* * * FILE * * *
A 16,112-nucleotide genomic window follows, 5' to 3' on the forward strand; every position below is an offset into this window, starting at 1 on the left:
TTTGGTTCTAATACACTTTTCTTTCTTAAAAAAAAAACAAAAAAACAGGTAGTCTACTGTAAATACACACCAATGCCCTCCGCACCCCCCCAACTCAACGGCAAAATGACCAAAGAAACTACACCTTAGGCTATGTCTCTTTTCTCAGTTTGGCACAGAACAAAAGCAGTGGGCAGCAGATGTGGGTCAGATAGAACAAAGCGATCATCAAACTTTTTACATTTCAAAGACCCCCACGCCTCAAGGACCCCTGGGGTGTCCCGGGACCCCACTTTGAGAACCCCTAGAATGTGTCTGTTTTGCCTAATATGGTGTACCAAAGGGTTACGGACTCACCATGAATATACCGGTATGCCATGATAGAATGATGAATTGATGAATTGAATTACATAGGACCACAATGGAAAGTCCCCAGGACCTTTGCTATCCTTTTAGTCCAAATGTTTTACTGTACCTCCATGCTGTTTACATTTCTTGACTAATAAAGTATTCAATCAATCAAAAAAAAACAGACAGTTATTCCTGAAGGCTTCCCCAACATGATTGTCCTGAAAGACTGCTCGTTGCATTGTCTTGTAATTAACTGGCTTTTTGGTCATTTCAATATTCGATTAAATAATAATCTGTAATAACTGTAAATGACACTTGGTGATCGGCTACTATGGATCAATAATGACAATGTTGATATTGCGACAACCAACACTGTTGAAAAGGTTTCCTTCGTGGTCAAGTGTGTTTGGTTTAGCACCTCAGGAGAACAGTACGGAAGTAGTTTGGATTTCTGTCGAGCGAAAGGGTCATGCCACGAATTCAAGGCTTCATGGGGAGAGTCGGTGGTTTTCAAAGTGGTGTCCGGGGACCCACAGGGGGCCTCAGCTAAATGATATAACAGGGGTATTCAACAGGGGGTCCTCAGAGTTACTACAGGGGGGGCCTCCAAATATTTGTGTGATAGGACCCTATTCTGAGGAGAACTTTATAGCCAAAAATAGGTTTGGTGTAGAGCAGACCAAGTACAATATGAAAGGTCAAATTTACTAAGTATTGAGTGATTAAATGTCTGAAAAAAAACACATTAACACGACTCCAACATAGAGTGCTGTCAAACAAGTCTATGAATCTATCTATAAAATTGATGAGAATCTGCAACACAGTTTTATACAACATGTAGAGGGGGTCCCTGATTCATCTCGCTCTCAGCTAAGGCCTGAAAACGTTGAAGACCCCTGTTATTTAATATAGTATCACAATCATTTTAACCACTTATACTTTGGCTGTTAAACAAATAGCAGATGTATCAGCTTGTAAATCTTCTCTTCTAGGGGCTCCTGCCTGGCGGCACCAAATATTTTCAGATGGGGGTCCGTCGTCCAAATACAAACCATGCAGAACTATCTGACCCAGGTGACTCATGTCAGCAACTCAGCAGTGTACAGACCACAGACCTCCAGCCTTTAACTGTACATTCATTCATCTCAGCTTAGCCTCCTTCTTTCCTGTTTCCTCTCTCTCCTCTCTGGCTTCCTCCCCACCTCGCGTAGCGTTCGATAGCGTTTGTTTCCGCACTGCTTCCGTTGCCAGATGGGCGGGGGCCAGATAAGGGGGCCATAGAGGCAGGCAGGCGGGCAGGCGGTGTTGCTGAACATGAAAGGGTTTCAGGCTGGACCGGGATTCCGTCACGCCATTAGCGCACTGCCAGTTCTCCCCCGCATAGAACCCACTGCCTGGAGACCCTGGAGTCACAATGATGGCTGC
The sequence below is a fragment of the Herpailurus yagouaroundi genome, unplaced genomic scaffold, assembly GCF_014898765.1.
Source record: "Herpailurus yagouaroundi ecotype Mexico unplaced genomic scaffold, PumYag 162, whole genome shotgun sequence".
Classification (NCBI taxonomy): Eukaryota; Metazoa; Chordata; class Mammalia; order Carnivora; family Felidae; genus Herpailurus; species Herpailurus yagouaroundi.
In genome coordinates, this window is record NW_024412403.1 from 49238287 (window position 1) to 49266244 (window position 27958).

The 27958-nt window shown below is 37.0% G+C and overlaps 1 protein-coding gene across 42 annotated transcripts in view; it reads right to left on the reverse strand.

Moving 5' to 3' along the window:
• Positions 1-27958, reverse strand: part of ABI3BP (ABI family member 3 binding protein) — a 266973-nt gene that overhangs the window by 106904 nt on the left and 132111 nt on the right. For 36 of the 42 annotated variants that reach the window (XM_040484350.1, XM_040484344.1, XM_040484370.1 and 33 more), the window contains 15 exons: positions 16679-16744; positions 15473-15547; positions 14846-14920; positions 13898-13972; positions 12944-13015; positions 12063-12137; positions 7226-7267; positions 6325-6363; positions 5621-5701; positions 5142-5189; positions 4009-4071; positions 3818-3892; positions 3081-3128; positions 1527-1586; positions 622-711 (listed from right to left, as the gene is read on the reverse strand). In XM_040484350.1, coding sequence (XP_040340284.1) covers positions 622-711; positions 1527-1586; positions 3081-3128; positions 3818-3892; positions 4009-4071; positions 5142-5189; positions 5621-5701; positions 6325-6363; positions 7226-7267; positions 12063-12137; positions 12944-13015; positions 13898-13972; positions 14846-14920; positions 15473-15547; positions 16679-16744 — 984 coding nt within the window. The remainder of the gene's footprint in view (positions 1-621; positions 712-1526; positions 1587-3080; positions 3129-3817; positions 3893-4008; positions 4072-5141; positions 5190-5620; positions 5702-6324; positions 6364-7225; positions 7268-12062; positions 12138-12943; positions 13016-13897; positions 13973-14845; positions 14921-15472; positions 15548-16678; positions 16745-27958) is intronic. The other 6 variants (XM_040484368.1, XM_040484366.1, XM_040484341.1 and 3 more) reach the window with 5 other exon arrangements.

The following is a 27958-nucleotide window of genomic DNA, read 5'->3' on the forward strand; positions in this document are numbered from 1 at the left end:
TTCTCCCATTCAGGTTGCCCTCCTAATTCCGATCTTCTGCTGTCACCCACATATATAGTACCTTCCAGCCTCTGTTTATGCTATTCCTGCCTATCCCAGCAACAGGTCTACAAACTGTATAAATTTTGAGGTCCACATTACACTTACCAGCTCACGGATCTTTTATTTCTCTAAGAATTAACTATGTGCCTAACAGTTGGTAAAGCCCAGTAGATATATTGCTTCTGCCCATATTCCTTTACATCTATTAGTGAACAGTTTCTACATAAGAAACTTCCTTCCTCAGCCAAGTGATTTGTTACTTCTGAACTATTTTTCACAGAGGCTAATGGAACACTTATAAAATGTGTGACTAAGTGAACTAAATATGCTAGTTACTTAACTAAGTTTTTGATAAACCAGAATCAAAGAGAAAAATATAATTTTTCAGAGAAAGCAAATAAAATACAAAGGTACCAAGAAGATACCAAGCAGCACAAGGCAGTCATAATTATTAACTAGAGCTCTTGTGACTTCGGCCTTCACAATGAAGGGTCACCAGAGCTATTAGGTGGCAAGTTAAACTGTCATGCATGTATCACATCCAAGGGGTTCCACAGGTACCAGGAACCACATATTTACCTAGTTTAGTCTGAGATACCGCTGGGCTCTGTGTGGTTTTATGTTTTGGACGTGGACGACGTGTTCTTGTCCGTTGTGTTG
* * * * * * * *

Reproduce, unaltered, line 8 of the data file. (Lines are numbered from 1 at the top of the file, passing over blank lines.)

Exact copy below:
Moving 5' to 3' along the window: